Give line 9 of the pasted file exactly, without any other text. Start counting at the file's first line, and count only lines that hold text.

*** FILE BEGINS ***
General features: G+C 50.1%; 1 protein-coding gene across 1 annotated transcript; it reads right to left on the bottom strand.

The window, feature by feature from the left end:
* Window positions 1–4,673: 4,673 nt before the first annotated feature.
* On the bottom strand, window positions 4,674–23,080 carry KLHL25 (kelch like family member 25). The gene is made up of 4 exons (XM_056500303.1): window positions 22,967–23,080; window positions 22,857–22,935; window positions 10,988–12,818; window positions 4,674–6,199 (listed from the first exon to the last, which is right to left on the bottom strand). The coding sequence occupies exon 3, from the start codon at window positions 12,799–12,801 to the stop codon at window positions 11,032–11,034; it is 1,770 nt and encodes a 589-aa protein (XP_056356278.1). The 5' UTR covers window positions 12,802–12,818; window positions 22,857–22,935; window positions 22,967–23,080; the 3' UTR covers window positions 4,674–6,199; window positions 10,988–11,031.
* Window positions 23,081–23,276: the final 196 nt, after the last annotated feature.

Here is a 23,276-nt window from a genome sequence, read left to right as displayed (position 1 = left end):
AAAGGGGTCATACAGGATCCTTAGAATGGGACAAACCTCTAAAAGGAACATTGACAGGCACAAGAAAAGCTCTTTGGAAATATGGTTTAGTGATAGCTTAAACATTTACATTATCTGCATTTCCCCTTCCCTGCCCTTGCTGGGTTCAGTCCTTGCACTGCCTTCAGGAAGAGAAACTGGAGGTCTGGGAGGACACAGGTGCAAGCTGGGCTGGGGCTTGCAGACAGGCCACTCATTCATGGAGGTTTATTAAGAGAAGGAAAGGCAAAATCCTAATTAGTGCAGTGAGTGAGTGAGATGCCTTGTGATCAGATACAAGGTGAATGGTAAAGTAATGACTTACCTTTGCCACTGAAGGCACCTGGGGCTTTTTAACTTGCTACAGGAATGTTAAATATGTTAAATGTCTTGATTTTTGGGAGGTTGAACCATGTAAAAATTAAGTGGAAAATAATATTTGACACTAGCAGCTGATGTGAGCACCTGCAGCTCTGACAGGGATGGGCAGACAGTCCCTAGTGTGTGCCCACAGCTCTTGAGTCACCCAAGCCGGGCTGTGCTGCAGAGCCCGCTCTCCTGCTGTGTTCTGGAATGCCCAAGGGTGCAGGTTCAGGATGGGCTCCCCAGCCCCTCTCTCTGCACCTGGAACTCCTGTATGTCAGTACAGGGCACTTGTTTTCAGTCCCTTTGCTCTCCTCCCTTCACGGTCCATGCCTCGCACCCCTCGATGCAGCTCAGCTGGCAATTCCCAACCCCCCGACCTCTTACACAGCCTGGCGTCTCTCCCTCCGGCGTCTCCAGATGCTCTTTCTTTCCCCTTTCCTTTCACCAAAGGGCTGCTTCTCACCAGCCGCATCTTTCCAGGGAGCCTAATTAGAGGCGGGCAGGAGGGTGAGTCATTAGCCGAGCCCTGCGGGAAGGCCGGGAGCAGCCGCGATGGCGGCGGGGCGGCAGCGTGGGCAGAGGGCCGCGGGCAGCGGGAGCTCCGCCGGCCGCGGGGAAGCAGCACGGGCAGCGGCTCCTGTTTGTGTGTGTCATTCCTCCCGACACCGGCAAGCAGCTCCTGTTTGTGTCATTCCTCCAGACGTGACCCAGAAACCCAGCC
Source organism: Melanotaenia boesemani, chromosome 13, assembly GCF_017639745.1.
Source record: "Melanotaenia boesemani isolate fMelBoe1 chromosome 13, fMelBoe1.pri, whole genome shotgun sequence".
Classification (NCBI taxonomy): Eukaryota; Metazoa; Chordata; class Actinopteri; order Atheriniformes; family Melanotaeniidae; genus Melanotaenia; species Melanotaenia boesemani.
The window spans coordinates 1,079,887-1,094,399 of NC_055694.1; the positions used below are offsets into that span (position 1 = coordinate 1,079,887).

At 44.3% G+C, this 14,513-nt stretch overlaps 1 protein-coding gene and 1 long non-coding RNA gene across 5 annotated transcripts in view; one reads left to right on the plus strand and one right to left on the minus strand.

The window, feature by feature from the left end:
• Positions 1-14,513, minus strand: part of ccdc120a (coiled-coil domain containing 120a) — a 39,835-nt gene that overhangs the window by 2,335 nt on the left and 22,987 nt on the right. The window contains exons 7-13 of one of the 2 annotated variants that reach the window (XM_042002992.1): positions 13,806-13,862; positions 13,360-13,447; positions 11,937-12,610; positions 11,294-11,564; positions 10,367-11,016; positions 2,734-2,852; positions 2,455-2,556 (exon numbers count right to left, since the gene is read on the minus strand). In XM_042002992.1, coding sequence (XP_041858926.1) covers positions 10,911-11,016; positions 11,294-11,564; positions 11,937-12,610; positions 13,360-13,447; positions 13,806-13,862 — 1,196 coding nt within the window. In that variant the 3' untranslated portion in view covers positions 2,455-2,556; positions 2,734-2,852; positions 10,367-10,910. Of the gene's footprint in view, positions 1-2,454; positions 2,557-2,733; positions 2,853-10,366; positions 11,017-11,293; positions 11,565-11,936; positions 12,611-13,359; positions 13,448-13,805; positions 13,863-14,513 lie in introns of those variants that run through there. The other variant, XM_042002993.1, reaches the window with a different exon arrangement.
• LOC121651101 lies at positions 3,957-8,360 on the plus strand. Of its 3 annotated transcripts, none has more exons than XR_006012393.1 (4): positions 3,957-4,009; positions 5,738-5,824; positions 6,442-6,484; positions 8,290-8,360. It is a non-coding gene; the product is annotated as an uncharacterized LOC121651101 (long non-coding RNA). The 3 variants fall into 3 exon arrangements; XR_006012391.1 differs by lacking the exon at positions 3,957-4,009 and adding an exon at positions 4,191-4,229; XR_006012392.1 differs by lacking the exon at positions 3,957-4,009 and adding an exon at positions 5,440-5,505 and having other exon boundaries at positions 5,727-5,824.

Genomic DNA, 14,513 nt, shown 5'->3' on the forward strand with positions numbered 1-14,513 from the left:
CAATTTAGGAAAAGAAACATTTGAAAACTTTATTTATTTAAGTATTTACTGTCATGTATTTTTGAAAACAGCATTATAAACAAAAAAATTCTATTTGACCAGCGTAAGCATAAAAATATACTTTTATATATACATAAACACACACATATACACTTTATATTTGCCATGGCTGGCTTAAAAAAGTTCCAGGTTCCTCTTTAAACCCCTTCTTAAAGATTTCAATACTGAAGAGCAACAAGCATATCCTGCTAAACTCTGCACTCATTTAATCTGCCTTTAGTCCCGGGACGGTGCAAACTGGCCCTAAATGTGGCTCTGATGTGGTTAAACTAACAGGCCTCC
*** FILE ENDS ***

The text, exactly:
Source record: "Melanotaenia boesemani isolate fMelBoe1 chromosome 13, fMelBoe1.pri, whole genome shotgun sequence".